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        A Sefer Torah, which is the holiest object in Judaism, is a handwritten copy of the Torah that contains the Five Books of Moses (the Pentateuch). On Shabbat and on Jewish holidays, the Torah is read in synagogue from a handwritten scroll, called a Sefer Torah, in keeping with the age-old tradition. Scribed by hand on sections of goatskin, calfskin or sheepskin parchment that could stretch half the length of a football field, each Torah scroll contains 304,805 letters that must be perfectly reproduced each time a Torah is written. There are three basic Hebrew scripts, which are extremely ornate, that are used today. While the Beit Yoseph script, which is generally used by Ashkenazi Jews, and the Ari script, which is usually used by Chassidic Jews, are similar, they vary in the form of 5 or 6 letters. Vellish script, whose lettering is bolder and more rounded, is typically used by Sephardic Jews. Additionally, there are two types of scrolls, Ashkenazi and Sephardi, and the difference is mainly in the materials that are used, as previously stated, and in the style of writing. For most communities, the scribe writes with a quill on parchment; however, in the Sephardic tradition, scribes use a reed to write on leather.

        Hundreds of strict, governing laws determine every aspect of the Sefer Torah’s production. The Sefer Torah is written by a scribe, who is specifically trained for this holy task, on sheets of scored parchment, which is a specially prepared skin of a kosher animal, usually a cow. The parchment is meticulously prepared by the scribe. First, he soaks the skin in lime water to remove the attached hairs, then stretches it over a wooden frame to dry. While it is drying, the scribe scrapes the skin to remove the remaining hair and smooths its surface, with the use of a sanding machine, to ensure it is prepared for writing. When the skin is dry, the scribe cuts the parchment into a rectangle, which yields space for about three or four columns. Thus, the scribe must prepare many skins in such a manner because a Sefer Torah contains about 248 columns, therefore requiring about 60 total skins.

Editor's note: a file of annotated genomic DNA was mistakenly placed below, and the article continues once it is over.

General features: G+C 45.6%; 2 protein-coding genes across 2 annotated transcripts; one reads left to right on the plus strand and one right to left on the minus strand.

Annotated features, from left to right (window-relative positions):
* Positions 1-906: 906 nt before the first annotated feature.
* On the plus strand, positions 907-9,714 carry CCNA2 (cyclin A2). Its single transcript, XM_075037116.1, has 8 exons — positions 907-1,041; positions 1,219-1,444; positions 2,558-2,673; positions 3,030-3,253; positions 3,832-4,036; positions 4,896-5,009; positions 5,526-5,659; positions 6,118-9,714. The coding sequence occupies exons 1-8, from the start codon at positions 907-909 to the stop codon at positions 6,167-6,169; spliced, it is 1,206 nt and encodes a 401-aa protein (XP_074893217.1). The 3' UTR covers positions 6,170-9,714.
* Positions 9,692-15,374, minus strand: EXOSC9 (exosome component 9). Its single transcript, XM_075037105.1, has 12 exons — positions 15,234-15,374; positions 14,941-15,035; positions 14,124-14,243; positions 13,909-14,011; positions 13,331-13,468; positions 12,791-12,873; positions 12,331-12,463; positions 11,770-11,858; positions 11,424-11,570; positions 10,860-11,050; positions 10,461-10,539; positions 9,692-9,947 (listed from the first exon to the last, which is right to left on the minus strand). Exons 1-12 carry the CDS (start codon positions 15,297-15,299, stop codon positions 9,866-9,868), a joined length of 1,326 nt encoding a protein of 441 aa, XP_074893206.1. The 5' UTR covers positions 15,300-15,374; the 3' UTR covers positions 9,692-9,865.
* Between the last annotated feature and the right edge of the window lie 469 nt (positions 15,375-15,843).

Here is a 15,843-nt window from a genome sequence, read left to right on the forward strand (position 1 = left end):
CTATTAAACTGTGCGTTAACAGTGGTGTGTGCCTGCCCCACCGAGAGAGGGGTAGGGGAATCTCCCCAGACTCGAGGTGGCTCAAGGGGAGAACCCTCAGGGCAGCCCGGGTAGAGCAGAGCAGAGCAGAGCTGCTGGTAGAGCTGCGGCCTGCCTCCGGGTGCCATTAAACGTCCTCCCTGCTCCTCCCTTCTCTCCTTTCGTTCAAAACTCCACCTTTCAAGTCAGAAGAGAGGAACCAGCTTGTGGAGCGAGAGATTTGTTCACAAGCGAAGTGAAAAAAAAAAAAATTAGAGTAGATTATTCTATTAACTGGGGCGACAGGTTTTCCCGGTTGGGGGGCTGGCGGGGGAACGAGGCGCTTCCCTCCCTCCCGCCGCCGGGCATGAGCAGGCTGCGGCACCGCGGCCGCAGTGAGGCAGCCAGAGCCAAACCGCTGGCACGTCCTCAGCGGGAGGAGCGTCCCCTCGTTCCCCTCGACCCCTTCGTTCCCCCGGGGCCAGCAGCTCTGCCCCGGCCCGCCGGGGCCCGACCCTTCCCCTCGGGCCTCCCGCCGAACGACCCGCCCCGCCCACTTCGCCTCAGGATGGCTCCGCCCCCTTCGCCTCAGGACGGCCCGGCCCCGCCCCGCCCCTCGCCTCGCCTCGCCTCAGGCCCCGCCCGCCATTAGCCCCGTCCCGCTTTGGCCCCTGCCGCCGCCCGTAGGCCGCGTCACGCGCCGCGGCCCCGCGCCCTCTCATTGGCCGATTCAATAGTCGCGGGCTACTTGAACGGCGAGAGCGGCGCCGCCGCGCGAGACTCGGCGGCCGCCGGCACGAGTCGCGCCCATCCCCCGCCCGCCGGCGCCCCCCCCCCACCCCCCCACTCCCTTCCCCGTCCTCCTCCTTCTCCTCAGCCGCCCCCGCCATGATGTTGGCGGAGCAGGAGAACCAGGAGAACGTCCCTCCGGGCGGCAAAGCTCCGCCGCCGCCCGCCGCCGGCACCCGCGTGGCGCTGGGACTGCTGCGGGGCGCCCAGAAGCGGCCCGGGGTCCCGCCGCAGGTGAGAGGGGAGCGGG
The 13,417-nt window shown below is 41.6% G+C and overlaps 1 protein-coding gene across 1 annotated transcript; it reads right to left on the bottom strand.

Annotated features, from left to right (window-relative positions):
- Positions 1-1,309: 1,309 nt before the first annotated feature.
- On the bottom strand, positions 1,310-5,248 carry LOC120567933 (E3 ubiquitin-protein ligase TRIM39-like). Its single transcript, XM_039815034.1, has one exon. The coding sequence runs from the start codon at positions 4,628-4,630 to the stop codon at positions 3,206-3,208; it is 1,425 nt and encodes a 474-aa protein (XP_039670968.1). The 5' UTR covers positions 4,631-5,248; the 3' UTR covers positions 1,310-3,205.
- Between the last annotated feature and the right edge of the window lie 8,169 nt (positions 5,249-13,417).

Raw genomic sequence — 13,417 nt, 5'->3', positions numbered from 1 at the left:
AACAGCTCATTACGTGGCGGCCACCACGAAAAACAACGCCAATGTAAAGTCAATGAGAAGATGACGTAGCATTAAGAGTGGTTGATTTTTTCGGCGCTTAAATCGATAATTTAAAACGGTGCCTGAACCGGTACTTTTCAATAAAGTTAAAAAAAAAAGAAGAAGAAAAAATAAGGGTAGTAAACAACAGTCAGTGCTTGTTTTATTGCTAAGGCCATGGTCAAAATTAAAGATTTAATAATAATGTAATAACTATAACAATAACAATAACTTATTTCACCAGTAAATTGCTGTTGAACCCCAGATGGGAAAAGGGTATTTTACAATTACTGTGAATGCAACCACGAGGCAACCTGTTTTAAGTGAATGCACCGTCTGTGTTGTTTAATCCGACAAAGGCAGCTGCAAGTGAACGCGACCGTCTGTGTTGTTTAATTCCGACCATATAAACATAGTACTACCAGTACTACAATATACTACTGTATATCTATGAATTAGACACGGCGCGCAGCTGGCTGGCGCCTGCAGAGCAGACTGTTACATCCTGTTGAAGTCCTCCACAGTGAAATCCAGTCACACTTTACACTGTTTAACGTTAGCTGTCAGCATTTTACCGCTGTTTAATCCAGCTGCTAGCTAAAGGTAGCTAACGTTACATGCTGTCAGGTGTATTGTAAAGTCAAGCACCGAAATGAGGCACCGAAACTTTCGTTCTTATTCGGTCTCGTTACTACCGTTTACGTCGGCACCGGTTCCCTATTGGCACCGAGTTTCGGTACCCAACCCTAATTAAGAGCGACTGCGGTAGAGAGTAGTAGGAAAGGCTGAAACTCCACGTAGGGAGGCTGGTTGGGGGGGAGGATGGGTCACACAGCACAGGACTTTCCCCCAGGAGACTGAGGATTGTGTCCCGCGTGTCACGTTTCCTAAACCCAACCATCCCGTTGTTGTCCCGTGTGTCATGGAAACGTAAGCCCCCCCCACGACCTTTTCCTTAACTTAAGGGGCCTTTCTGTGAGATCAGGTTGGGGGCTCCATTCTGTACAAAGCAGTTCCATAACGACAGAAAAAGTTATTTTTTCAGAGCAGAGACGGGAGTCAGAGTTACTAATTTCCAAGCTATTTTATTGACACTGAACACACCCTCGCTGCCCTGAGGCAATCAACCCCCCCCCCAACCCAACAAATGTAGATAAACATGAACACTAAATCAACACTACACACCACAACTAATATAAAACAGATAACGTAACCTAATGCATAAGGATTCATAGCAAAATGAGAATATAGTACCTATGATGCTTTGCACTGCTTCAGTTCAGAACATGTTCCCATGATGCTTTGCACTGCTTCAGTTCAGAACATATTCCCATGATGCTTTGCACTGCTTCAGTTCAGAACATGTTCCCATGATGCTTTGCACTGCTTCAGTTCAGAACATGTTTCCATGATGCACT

When the parchment sheets are ready, the scribe measures out lines and columns using a stylus to ensure that each sheet has at least three columns, with a margin of three inches on the top, four inches at the bottom, and two inches between columns. Most Torah scrolls are written in 245 columns of 42 lines each. Before beginning to write the sacred text, the scribe makes quills from the feathers of a kosher bird, usually a goose, and carefully carves a point in the end of the feather. A scribe uses many quills in the course of writing one Sefer Torah; once he has prepared all of the writing utensils, he must create the ink for the holy text. In order to prepare the ink, the scribe combines a small amount of powdered gall nuts, copper sulfate crystals, gum Arabic, and water so that the ink will remain fresh and deep black in color.

        After it is hand-written, the Torah is reviewed three different times to check for any mistakes and repair it accordingly. From there, the sheets of the Torah are sewn together with gut from a kosher animal, and ceremoniously installed into a synagogue.